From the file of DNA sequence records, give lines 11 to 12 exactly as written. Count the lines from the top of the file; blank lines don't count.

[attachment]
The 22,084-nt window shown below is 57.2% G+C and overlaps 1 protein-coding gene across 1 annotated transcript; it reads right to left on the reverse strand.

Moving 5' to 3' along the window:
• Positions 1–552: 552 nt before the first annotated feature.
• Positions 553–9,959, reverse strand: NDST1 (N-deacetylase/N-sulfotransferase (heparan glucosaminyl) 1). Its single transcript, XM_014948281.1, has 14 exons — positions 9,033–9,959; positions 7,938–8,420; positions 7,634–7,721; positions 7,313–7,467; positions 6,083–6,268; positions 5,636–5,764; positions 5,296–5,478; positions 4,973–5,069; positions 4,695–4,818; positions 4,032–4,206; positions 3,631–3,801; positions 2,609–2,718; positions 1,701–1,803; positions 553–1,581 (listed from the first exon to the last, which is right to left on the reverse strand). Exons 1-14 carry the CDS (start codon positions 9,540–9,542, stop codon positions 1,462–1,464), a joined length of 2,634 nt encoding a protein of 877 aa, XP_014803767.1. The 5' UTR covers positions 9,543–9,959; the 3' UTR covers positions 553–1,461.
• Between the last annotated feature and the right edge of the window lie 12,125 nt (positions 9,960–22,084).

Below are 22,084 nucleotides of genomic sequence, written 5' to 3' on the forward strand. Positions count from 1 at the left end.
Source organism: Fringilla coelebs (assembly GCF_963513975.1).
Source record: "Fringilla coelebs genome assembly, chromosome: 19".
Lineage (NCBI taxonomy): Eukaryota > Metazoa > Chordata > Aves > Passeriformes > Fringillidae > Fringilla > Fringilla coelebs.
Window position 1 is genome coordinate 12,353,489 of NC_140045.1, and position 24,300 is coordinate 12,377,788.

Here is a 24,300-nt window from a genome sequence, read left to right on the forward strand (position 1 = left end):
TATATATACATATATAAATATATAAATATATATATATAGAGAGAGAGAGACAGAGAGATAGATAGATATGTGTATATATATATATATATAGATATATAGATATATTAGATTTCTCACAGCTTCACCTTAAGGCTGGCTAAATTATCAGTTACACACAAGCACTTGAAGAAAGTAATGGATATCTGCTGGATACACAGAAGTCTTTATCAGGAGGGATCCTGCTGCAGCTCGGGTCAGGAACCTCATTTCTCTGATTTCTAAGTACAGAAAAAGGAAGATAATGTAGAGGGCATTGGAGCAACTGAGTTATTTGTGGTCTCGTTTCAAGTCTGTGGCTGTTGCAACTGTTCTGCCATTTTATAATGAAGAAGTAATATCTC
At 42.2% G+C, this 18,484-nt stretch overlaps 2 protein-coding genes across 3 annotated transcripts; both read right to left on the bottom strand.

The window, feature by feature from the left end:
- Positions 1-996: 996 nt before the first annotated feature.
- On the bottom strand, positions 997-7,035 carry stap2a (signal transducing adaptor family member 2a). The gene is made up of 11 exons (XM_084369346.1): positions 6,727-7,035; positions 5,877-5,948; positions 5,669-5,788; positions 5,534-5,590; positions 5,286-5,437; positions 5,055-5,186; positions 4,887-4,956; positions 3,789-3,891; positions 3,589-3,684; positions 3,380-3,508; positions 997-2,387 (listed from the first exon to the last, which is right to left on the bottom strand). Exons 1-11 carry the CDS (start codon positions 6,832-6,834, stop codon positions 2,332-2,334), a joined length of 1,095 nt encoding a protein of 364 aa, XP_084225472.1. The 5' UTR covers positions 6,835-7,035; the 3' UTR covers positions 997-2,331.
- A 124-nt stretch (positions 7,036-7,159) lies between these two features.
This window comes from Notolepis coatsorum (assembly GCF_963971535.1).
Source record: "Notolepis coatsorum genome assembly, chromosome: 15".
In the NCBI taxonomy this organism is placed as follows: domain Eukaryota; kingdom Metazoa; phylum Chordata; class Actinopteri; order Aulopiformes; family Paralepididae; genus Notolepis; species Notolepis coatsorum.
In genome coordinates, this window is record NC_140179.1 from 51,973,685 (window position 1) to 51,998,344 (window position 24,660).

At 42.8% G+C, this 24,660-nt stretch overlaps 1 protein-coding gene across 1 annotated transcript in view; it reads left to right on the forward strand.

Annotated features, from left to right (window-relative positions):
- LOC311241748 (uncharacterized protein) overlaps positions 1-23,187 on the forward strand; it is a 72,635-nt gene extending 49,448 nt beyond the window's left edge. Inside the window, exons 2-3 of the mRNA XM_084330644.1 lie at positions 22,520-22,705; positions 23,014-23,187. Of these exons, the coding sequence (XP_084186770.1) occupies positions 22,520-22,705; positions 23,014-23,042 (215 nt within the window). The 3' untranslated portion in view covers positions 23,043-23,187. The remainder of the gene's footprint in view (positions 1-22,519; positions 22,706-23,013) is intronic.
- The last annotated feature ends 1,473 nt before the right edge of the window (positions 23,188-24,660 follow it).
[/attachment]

Here is a 24,300-nt window from a genome sequence, read left to right on the forward strand (position 1 = left end):
TATATATACATATATAAATATATAAATATATATATATAGAGAGAGAGAGACAGAGAGATAGATAGATATGTGTATATATATATATATATAGATATATAGATATATTAGATTTCTCACAGCTTCACCTTAAGGCTGGCTAAATTATCAGTTACACACAAGCACTTGAAGAAAGTAATGGATATCTGCTGGATACACAGAAGTCTTTATCAGGAGGGATCCTGCTGCAGCTCGGGTCAGGAACCTCATTTCTCTGATTTCTAAGTACAGAAAAAGGAAGATAATGTAGAGGGCATTGGAGCAACTGAGTTATTTGTGGTCTCGTTTCAAGTCTGTGGCTGTTGCAACTGTTCTGCCATTTTATAATGAAGAAGTAATATCTC